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Dinosaurs at DigiMorph.org


HerrerasaurusSeveral of the world's most famous dinosaurs are featured attractions of Digital Morphology. On the following pages you can see the two oldest known dinosaurs, Herrerasaurus and Eoraptor, along with their younger relatives, Syntarsus and Allosaurus.

These rare and priceless specimens were brought to UTCT to be scanned, so that their skulls could be examined from the inside out. Did dinosaurs have tiny brains? What was the brain of the oldest dinosaur like? Was anything going on inside its head? Until CT technology was available, these questions could only be answered using techniques that break and damage fossils. CT scanning provided the answers non-destructively, and you can see some of the results on the following pages.

Coming soon: exciting new dinosaur discoveries from Mongolia.

Who were the oldest dinosaurs?

Hererrasaurus and Eoraptor are the oldest dinosaurs ever discovered. Both were small! Although the name ‘dinosaur’ commonly evokes images of huge ponderous creatures, the earliest dinosaurs were within the size range of humans. These early dinosaurs walked on their hindlimbs alone - they were bipedal, like we are. But from small bipedal forms resembling Hererrasaurus and Eoraptor evolved giants like Allosaurus, Tyrannosaurus, and Brachiosaurus. In some cases the giants reverted to walking on all fours, in order to support their hulking bodies. But in every case, the giant quadrupeds had ancestors that were small and bipedal and looked very much like Hererrasaurus and Eoraptor.

Who was Herrerasaurus?

HerrarasaurusHerrerasaurus is the oldest and one of the most primitive dinosaurs ever discovered. Herrerasaurus was probably not the actual ancestor of all other dinosaurian species, but it is the closest candidate yet discovered to an ancestor, so it gives us a glimpse of what the ancestral dinosaur may have looked like. This makes Herrerasaurus one of the most exciting dinosaurs yet discovered. Among researchers, there is controversy over how Herrerasaurus is related to other dinosaurs. By running this skull through UT’s high-resolution X-ray CT scanner, they can now study internal structures such as its braincase and reconstruct what its brain looked like. With this new information, researchers may now have the evidence they need to solve the problem of where Herrerasaurus fits on the family tree of dinosaurs. From the shape of the cavity that once held its brain, they are also forming a picture of its intelligence and behavior. See a full description of the Herrerasaurus scan project.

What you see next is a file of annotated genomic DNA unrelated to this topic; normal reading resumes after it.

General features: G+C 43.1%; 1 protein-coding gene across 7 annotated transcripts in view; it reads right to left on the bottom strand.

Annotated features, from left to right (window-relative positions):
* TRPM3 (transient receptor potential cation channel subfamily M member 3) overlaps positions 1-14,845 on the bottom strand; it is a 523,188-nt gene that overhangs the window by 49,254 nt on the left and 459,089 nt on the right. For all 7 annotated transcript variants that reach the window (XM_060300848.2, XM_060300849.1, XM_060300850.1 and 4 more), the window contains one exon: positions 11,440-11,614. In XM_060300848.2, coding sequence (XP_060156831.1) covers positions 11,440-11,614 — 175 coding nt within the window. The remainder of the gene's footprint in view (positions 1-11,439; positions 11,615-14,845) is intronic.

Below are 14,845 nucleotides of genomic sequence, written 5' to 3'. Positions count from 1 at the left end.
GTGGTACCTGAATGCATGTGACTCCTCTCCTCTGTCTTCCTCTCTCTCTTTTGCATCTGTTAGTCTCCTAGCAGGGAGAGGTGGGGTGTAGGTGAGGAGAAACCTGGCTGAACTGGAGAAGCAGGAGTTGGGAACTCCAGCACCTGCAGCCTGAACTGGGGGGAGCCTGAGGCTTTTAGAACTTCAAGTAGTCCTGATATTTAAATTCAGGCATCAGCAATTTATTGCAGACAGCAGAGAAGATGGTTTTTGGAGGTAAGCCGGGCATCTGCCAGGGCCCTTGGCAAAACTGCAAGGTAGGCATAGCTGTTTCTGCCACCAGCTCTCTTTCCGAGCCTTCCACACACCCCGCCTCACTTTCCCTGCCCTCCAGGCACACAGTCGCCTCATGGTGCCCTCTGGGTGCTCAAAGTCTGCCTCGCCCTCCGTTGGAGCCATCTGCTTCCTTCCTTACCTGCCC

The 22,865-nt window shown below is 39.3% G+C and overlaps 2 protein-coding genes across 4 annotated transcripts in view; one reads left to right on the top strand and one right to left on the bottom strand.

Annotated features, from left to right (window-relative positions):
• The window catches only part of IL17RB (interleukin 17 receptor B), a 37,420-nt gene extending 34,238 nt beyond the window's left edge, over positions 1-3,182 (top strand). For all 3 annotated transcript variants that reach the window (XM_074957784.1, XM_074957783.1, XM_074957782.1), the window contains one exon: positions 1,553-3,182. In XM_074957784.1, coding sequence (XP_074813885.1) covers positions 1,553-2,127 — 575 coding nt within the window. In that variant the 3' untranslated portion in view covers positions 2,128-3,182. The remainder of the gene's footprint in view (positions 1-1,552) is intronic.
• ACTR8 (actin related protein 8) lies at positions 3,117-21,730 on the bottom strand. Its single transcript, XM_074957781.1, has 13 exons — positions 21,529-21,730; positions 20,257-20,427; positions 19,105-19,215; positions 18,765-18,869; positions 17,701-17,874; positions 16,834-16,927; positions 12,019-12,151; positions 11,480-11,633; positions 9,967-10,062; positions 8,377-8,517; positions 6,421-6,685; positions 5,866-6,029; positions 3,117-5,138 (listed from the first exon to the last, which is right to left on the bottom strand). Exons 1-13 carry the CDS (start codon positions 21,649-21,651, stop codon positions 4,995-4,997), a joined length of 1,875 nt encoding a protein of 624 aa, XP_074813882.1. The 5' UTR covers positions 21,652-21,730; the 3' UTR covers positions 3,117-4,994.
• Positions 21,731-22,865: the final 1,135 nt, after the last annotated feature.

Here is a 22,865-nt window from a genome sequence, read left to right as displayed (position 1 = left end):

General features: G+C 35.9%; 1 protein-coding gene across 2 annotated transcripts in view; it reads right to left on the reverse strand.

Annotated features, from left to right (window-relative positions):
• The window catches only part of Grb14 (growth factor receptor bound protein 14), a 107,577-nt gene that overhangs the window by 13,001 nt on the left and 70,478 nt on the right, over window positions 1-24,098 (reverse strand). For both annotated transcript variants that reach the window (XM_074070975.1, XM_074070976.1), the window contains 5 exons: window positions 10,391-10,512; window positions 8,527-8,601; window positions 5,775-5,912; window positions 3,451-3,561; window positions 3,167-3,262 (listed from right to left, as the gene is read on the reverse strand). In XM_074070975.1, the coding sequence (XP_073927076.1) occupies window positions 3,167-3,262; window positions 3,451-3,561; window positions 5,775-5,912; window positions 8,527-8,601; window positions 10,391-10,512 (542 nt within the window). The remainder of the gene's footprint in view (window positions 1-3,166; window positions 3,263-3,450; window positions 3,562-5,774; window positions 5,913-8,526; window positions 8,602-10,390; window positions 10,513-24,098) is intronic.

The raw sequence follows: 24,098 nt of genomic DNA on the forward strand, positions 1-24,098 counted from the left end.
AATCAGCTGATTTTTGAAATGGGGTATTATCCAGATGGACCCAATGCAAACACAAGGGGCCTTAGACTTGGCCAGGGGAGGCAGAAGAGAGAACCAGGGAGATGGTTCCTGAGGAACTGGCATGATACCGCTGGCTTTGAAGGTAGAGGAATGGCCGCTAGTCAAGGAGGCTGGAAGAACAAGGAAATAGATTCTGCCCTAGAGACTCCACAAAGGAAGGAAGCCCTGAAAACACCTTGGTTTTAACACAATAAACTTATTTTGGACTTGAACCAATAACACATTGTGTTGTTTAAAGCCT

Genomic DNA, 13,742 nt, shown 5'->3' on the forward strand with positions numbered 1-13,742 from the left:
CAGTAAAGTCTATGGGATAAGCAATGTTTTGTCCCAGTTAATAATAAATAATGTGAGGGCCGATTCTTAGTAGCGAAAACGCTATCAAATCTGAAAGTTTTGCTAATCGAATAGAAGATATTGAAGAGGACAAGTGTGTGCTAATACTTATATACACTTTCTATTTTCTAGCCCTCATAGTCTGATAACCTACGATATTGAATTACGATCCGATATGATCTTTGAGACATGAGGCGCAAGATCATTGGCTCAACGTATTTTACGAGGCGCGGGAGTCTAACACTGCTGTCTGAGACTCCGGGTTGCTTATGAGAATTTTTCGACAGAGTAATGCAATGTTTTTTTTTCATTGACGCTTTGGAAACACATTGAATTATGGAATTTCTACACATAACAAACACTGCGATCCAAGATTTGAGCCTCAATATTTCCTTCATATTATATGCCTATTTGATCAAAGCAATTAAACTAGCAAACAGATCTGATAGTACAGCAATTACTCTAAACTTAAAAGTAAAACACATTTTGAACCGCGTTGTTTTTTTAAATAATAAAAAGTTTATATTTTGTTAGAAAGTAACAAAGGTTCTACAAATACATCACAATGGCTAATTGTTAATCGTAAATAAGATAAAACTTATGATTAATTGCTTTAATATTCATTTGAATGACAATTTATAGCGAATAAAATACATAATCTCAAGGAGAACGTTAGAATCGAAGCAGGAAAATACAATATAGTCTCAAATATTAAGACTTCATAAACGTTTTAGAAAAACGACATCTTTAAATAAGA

Who was Eoraptor?

EoraptorEoraptor is only slightly younger than Herrerasaurus, yet it already shows specialized features indicating that it lies several branches up from the base of the dinosaurian family tree. It is one of the most primitive members of the great lineage Theropoda - the theropod dinosaurs - which includes such celebrities as Tyrannosaurus rex, Allosaurus, Deinonychus, and Velociraptor. Some of these became huge, although most remained small, like Eoraptor and Herrerasaurus. And it is among these small theropod dinosaurs that we can now trace the ancestry of living birds. See a full description of the Eoraptor scan project.

How old are the oldest dinosaurs?

Herrerasaurus and Eoraptor both date back some 232 million years, to the middle of the Triassic. Herrerasaurus is the older of the two, but Eoraptor is younger by only a split geological second. By comparison, fossils of our own species date back only about 400,000 years, so these oldest dinosaurs are more than a thousand times older than the oldest human fossils. While this may seem almost unbelievably ancient by human standards, from a geological perspective dinosaurs are comparatively young. Current evidence indicates that the Earth is about 4.7 billion years old, and that Life itself originated more than 4 billion years ago. Dinosaurs thus originated after more than 90% of Life's history had already passed.

Where were Herrerasaurus and Eoraptor discovered?

map:  Herrerasaurus Localities Both of these precious specimens were collected from middle Triassic rocks in the Ischigualasto Basin of Argentina. Very slightly younger (late Triassic) dinosaurs have been found in Texas, Arizona, and New Mexico. The Ischigualasto region, set aside as a natural preserve, is an area rich in natural beauty and fossils. Dr. Oscar Alcober of the Museo de Ciencias Naturales, San Juan, Argentina brought Herrerasaurus and Eoraptor to UTCT for scanning.

Other dinosaurs at DigiMorph.org

Also on this site is the skull of Syntarsus, a small predatory dinosaur from Arizona that was about 180 million years old, and its larger, younger and more famous relative, Allosaurus. The Syntarsus specimen, although broken and crushed as it was buried, is the most complete skull known. The Allosaurus specimen is an isolated braincase.

Although not a dinosaur, Rhamphorhynchus, one of the flying reptiles known as pterosaurs, is also featured on this site. The brains of pterosaurs filled the braincase, as can be seen in this scan. Like most other flying creatures, Rhamphorhynchus possessed a great sense of vision and its enlarged cortex served as a powerful computer to integrate sensor information and direct its muscles in flight.

Some text courtesy of: The Texas Memorial Museum of Science and History

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